Professionalism – 5 Things We Can Learn From Athletes

PROFESSIONALISM

Professionalism is on of those things that is hard to explain. We admire people that are really professional. And many folks would probably think of themselves as being highly professional. Yet, many people are frustrated when it comes to their careers. They are either not getting promoted or they feel that their accomplishments are not being honored by their colleagues. Instead of complaining, I suggest that we all look in the mirror and ask ourselves an important question: Are we really demonstrating true professionalism?

THE RISING STAR

The other day I saw an interview with one of the rising soccer stars in Germany. This 21 year-old ‘kid’ was asked about his plans for 2012. Let me tell you, I was blown away by his response. First, he presented his progress in 2011. He was very specific. Then he proceeded to discuss some of the gaps he was looking to fill. And he finished by providing a quick overview of his planned activities for closing his perceived gaps. That raised a question: How many of us would be prepared to do the same?

5 THING TO LEARN

To compete at the highest levels in sports, you really need to demonstrate professionalism. Talent alone is not enough. It will get you to the 96% level but not any further. To be successful, athletes make huge sacrifices and investments. Having had the opportunity to work with a few professional cycling & running coaches in the past, I pulled together a short list of things professional athletes do. Take a look and ask yourself how you rate in each one of these items:

Continuous improvement: Athletes cannot afford to stagnate or to stand still. The competition is intense. They are extremely focused on continuously improving their skills. Day after day, week after week. These guys set themselves challenging & objective goals and they go after them with a club. Ask yourself: Are you really working on improving your skills, or are you just getting work done. It is worth taking a moment and reflecting on where and how we have improved. How can we make sure that we stay competitive? Set some ambitious developmental goals and work on those every day.

Discipline & Sacrifice: Athletes are extremely disciplined. They focus on their goals like there is no tomorrow. Training at a high level can be extremely painful sometimes. If achieving the individual training goals requires riding a bike in freezing rain for six hours, they will do it. There is no partying on the day before an important competition. Ask yourself: Am I really disciplined at work or do I choose the  ‘let’s wing it approach’? Am I prepared to do whatever it takes to reach my personal goals and the goals of my company? Review some situations where a more disciplined approach could have improved your performance. Work on your discipline.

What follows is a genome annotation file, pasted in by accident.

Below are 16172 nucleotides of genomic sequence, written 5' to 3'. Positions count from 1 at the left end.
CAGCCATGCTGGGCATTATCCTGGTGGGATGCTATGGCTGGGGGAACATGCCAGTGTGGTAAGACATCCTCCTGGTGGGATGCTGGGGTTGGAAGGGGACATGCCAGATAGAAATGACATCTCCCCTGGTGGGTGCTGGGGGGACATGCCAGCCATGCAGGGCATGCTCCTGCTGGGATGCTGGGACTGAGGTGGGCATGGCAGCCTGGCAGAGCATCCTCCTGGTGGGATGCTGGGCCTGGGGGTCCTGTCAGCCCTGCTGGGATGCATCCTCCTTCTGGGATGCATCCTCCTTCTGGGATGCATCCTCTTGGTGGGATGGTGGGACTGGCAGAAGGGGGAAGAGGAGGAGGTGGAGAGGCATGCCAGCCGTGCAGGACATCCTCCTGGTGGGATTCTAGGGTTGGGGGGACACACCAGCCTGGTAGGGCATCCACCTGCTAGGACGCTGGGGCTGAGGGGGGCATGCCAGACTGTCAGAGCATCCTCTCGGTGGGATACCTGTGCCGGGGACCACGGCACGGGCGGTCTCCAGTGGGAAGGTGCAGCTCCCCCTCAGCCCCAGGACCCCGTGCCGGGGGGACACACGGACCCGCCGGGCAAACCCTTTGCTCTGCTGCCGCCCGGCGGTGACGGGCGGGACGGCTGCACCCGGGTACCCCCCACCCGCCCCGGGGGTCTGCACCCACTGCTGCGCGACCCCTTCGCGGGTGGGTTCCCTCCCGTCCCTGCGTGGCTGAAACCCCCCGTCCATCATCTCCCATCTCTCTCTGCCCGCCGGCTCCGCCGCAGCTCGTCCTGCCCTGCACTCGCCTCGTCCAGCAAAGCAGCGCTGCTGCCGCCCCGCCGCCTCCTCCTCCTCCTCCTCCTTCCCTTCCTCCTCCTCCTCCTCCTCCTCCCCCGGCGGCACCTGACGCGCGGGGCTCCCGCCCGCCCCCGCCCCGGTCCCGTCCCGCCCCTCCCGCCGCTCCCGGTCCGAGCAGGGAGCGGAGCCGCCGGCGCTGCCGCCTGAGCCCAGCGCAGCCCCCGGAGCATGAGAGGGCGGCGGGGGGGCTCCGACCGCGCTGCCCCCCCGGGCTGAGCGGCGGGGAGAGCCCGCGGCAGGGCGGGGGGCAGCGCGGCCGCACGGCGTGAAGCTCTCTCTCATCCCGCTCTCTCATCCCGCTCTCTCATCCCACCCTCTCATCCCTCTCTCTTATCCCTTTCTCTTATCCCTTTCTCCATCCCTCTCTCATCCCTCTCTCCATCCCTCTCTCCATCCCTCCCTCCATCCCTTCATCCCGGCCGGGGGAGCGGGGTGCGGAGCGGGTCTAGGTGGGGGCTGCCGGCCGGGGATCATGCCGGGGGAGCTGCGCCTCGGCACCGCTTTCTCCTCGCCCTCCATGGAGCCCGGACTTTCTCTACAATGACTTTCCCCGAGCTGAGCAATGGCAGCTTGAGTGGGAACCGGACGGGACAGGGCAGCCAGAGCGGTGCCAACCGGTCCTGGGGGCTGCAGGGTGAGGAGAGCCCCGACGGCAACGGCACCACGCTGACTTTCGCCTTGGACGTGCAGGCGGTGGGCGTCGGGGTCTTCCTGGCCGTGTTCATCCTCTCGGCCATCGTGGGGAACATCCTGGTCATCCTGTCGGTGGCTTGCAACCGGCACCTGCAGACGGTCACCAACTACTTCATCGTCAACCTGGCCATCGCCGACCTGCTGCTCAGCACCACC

Professionalism
Looks smooth. But it hurts. It really hurts.

Coaching: Professional athletes work with coaches. Coaches help us identify strengths and weaknesses. They help us develop improvement plans. And they provide feedback which we can use to increase our performance. Ask yourself: Have you actively solicited feedback from your manager, spouse, friends? Who could act as your coach? At a minimum, plan to take some time to review your performance once in a while.

Innovation: Athletes typically have the latest and greatest material. Whether it is a super-light carbon bike or a stiff ski, athletes know how to use innovation to their advantage. They probe, they test and they demand the best. And it is not just about materials. There are also training methods. Lance Armstrong always pulled together a team of experts from different disciplines to craft new training methods. They pushed the envelope. Ask yourself: Are you trying to push the envelope or are you set in your ways?  Are you actively trying to educate yourself in the latest and greatest materials for your job? Develop a healthy level of curiosity. Take some risks. Try something new. Adopt new technology. And keep an open mind.

Rest Periods: Athletes know that they can’t run one marathon after another. Our capacity is limited, unfortunately. Rest periods allow our bodies to replenish resources and to heal. Athletes therefore schedule frequent rest. During these times, they let go (think: less discipline), they relax and they step back from their demanding jobs. Soccer players stop chasing a ball, cyclists put their bike in the garage, etc.. Many people are afraid that rest will set them back. But as a matter of fact, we typically return in much better form. So, take a good look at your schedule. Are you engaged in a never-ending race? Schedule active rest periods (vacation, etc..) and don’t feel guilty about it. Plan on doing something completely different and leave your Blackberry at home.

IMPROVING

Implementing a few of these things can make a huge difference. If you want to learn more about professionalism, I highly recommend David Maister’s classic book True Professionalism. This makes for great reading over the holidays!

Charts? Yes, I know….

Dashboarding….Part 2.

Yes, we do know that we shouldn’t eat those chips. Yes, we do know that we should read more books. Yes, we know that we shouldn’t drink that much coffee. But…..BUT…..We all know that there are small things we can do that could really have a big impact on our life or job. But we still don’t do these extra little things but they take time and effort. We are all guilty of that. I am for sure. Most of us can tell some stories about that.